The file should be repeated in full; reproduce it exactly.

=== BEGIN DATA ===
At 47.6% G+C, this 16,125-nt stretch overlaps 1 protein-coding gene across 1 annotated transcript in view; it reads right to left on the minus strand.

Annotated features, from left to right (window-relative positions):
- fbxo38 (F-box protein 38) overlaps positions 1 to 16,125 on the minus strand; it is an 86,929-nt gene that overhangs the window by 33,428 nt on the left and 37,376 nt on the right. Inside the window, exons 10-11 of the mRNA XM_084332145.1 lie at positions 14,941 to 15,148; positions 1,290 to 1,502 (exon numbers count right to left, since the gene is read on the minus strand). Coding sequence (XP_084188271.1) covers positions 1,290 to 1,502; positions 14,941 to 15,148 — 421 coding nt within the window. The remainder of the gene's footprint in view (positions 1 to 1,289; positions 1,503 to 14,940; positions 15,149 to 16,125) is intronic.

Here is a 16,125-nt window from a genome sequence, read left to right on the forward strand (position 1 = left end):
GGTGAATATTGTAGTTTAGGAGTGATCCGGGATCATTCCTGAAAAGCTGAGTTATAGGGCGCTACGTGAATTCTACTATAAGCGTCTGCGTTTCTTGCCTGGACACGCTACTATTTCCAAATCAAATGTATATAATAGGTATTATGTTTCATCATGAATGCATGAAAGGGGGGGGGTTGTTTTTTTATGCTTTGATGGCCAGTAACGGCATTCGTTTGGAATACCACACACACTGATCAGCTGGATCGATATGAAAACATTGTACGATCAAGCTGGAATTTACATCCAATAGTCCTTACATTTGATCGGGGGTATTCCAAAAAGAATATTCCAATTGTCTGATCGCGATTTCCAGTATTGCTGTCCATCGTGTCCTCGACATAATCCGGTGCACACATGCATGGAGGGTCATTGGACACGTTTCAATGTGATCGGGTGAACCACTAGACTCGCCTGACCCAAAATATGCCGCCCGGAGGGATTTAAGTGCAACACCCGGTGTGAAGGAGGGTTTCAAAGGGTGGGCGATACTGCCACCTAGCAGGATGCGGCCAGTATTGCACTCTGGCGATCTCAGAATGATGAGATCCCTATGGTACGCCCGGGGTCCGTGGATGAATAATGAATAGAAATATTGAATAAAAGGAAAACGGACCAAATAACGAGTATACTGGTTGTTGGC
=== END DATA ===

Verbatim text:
At 47.6% G+C, this 16,125-nt stretch overlaps 1 protein-coding gene across 1 annotated transcript in view; it reads right to left on the minus strand.

Annotated features, from left to right (window-relative positions):
- fbxo38 (F-box protein 38) overlaps positions 1 to 16,125 on the minus strand; it is an 86,929-nt gene that overhangs the window by 33,428 nt on the left and 37,376 nt on the right. Inside the window, exons 10-11 of the mRNA XM_084332145.1 lie at positions 14,941 to 15,148; positions 1,290 to 1,502 (exon numbers count right to left, since the gene is read on the minus strand). Coding sequence (XP_084188271.1) covers positions 1,290 to 1,502; positions 14,941 to 15,148 — 421 coding nt within the window. The remainder of the gene's footprint in view (positions 1 to 1,289; positions 1,503 to 14,940; positions 15,149 to 16,125) is intronic.

Here is a 16,125-nt window from a genome sequence, read left to right on the forward strand (position 1 = left end):
GGTGAATATTGTAGTTTAGGAGTGATCCGGGATCATTCCTGAAAAGCTGAGTTATAGGGCGCTACGTGAATTCTACTATAAGCGTCTGCGTTTCTTGCCTGGACACGCTACTATTTCCAAATCAAATGTATATAATAGGTATTATGTTTCATCATGAATGCATGAAAGGGGGGGGGTTGTTTTTTTATGCTTTGATGGCCAGTAACGGCATTCGTTTGGAATACCACACACACTGATCAGCTGGATCGATATGAAAACATTGTACGATCAAGCTGGAATTTACATCCAATAGTCCTTACATTTGATCGGGGGTATTCCAAAAAGAATATTCCAATTGTCTGATCGCGATTTCCAGTATTGCTGTCCATCGTGTCCTCGACATAATCCGGTGCACACATGCATGGAGGGTCATTGGACACGTTTCAATGTGATCGGGTGAACCACTAGACTCGCCTGACCCAAAATATGCCGCCCGGAGGGATTTAAGTGCAACACCCGGTGTGAAGGAGGGTTTCAAAGGGTGGGCGATACTGCCACCTAGCAGGATGCGGCCAGTATTGCACTCTGGCGATCTCAGAATGATGAGATCCCTATGGTACGCCCGGGGTCCGTGGATGAATAATGAATAGAAATATTGAATAAAAGGAAAACGGACCAAATAACGAGTATACTGGTTGTTGGC